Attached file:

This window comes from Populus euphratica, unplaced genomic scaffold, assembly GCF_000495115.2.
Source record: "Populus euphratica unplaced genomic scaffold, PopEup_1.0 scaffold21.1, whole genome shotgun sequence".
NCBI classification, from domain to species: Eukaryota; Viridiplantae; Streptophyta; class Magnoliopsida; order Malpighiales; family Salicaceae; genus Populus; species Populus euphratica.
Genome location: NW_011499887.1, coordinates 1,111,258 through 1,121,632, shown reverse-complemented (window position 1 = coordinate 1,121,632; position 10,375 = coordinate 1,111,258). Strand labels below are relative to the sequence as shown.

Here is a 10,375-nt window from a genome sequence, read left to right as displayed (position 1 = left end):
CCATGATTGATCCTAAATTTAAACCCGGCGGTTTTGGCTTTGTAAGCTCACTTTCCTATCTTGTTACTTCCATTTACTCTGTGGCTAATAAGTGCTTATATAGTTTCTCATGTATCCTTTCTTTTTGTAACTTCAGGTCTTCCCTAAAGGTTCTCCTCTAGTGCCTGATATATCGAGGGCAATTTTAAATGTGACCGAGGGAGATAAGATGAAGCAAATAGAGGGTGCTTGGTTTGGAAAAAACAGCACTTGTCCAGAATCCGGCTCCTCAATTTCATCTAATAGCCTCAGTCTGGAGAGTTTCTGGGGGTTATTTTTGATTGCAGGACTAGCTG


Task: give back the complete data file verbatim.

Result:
This window comes from Populus euphratica, unplaced genomic scaffold, assembly GCF_000495115.2.
Source record: "Populus euphratica unplaced genomic scaffold, PopEup_1.0 scaffold21.1, whole genome shotgun sequence".
NCBI classification, from domain to species: Eukaryota; Viridiplantae; Streptophyta; class Magnoliopsida; order Malpighiales; family Salicaceae; genus Populus; species Populus euphratica.
Genome location: NW_011499887.1, coordinates 1,111,258 through 1,121,632, shown reverse-complemented (window position 1 = coordinate 1,121,632; position 10,375 = coordinate 1,111,258). Strand labels below are relative to the sequence as shown.

Here is a 10,375-nt window from a genome sequence, read left to right as displayed (position 1 = left end):
CCATGATTGATCCTAAATTTAAACCCGGCGGTTTTGGCTTTGTAAGCTCACTTTCCTATCTTGTTACTTCCATTTACTCTGTGGCTAATAAGTGCTTATATAGTTTCTCATGTATCCTTTCTTTTTGTAACTTCAGGTCTTCCCTAAAGGTTCTCCTCTAGTGCCTGATATATCGAGGGCAATTTTAAATGTGACCGAGGGAGATAAGATGAAGCAAATAGAGGGTGCTTGGTTTGGAAAAAACAGCACTTGTCCAGAATCCGGCTCCTCAATTTCATCTAATAGCCTCAGTCTGGAGAGTTTCTGGGGGTTATTTTTGATTGCAGGACTAGCTG